So not sure everyone here is aware, but there seems to be an ongoing power struggle between app delivery formats in the Linux world. My feeling from reading lots of forum posts is that many people really don't like Snaps and/or the Snap store. Their choice is then apparently Flatpak, but then there are also AppImage proponents. To give one example, the newly released Ubuntu 22.04 LTS delivers Firefox via a snap, and this broke things like Gnome extension installation, which annoyed the anti-Snappers.
We probably don't have the manpower to do, for example, both Snap and Flatpak, but if we ever got the manpower to do this, it may be a good idea.
I gave a look at the other formats s while ago. Back then snap was just better. These issues of system integration don't really apply to us, and in any case th e benefit is much higher. I did install Firefox via snap even before to this switch.
Of course we can support more formats, if someone has the time.
the main argument against Snap may be that it's completely controlled by Canonical, and people may refuse to use it for that reason (compare Windows Store, I guess)
since Coq strives to be "open source" / "open science", the central control by Canonical over Snap may be perceived as a problem further on. I'm not advocating adding more formats now, or even in the near future, but we shouldn't be surprised if this criticism is brought up repeatedly as the Platform increases in popularity
I don't like that Canonical / Ubuntu is promoting Snap over traditional Debian-style package management. But I don't think we need to care too much about the control exercised by Canonical over Snap much like we shouldn't worry too much about the control of Microsoft over Windows Store or Apple over App Store (where I think it would make sense distributing binary installers eventually). To address the concerns of people who refuse to use Snap we already have the interactive script installation method, and we should complete that by making it easy (with documentation) to package the Platform in other packages managers -> this is really what being open is about.
the difference from Windows and Windows Store is that we already have a standalone binary Windows installer. The closest on Linux may be AppImage, which seemingly is just a big file you can do operations on/with.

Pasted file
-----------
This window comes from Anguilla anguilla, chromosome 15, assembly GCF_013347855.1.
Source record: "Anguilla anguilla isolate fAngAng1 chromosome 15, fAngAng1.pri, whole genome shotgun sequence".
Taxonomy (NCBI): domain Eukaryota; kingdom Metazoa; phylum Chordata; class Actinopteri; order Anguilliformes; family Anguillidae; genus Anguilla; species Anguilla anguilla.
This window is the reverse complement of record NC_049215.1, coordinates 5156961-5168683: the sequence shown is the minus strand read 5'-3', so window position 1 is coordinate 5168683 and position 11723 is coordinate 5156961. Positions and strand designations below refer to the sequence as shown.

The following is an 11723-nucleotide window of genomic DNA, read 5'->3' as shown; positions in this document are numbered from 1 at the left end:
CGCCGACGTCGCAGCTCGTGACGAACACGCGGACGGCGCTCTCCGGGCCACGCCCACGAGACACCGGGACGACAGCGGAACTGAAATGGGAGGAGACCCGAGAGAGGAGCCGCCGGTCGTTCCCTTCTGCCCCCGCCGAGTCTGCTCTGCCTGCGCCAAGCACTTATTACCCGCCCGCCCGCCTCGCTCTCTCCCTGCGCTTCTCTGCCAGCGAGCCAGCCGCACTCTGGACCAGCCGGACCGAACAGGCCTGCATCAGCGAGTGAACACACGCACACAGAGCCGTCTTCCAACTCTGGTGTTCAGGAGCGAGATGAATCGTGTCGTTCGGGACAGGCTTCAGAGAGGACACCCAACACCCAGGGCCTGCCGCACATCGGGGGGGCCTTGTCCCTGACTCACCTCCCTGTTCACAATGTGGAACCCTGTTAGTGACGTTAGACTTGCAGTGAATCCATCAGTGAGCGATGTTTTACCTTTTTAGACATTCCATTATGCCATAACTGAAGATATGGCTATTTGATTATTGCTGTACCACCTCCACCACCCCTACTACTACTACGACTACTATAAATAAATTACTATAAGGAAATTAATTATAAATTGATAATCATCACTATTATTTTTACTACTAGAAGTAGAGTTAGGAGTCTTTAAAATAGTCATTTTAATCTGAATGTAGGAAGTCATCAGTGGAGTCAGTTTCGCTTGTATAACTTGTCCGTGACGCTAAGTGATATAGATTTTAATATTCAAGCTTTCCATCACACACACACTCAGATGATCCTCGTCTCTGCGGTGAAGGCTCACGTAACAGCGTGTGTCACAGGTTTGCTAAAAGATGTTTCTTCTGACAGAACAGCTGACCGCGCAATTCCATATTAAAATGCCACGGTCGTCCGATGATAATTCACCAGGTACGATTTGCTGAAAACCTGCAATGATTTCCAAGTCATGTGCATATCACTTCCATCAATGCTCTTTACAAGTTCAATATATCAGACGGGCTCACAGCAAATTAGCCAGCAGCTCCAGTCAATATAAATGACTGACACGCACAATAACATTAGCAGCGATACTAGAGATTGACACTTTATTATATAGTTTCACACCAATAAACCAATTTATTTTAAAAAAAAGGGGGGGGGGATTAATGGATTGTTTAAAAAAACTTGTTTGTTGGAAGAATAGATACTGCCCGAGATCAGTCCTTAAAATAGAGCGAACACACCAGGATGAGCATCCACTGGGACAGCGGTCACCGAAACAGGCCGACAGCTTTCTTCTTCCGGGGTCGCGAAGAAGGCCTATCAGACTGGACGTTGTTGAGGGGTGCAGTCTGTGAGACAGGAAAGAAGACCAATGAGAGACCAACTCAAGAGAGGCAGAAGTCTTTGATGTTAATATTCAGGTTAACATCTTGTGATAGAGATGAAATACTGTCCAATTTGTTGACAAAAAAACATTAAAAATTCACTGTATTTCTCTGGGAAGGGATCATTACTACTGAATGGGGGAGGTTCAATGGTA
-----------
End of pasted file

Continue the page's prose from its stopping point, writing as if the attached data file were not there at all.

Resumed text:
Having one store has some advantages, first is good hosting and second a global index of versions, aliases, statistics... IIRC the code of snapd is free and there is one line to change to point to another store. But nobody did come up with an alternative store. There is a pr/issue about that and the discussion explains why the multi store idea is not just better.
About regular deb vs snaps, they are really designed for different things. You cant possibly update a standard ffox package as easily as you do with the snap, it has tons of deps which you want to just vendor and that is not compatible with the model of debs. Similarly deb run code as root at install time, while snaps are confined: a deb coming from untrusted or incompetent source is a bomb. You can't build a store like thing on deb.
When I started working on the snap I did look at the other 2 formats which were nowhere near in terms of documentation and ease of build or use. This may have changed.
We also have an active maintainer of debian packages for Coq (@Julien Puydt) - for release timing reasons it is not really possible to make it 100% Coq Platform compatible, but at least we are in contact and try to make things as smooth as possible.
IMHO Snap + debian packages + install from sources should be sufficient.
I sometimes wonder if it would make sense to equip Opam with some sort of binary cache (for some preferred OCaml version).
Apparently you are not alone https://github.com/ocaml/opam/issues/629 but the answer to the caching feature is not very satisfactory
I thought that
opam bin was working well. Isn't that the case?
Hum, did not know about that!
Last updated: Jan 30 2023 at 12:03 UTC